Greetings, All. Hopefully the fact that you're reading this means that I have returned fro

Master Index Current Directory Index Go to SkepticTank Go to Human Rights activist Keith Henson Go to Scientology cult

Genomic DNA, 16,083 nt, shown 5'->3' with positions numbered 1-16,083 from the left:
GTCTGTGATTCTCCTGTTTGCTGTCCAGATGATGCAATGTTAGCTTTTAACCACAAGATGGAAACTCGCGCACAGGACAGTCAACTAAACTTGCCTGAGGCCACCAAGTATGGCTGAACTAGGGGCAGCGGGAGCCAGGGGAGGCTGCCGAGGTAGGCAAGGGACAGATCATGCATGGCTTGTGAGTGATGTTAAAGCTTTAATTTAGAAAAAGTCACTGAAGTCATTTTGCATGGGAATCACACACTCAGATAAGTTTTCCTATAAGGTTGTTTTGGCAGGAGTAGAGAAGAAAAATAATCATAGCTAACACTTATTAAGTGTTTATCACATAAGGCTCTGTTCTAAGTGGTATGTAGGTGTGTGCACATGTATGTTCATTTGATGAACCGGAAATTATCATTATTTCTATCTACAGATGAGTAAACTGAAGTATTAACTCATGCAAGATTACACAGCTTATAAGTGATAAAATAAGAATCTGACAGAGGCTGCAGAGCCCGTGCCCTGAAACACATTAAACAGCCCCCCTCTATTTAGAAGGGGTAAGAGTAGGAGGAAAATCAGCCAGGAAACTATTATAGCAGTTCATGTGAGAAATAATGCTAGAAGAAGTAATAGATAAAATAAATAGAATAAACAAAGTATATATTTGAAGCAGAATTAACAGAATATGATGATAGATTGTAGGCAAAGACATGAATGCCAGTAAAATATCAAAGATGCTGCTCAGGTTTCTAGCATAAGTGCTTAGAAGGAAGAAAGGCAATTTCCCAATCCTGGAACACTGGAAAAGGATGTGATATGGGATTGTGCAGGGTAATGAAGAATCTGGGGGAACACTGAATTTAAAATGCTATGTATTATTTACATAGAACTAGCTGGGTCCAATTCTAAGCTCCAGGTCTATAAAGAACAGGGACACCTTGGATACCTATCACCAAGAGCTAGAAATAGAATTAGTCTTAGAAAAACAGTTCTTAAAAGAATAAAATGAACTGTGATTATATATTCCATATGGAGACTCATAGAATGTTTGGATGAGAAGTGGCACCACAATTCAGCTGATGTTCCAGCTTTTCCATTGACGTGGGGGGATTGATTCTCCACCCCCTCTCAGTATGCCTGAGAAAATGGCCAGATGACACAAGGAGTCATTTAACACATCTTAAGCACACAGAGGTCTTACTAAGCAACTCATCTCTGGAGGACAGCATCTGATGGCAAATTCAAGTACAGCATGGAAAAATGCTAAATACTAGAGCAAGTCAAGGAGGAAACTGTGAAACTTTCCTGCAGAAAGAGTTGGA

Skeptic Tank!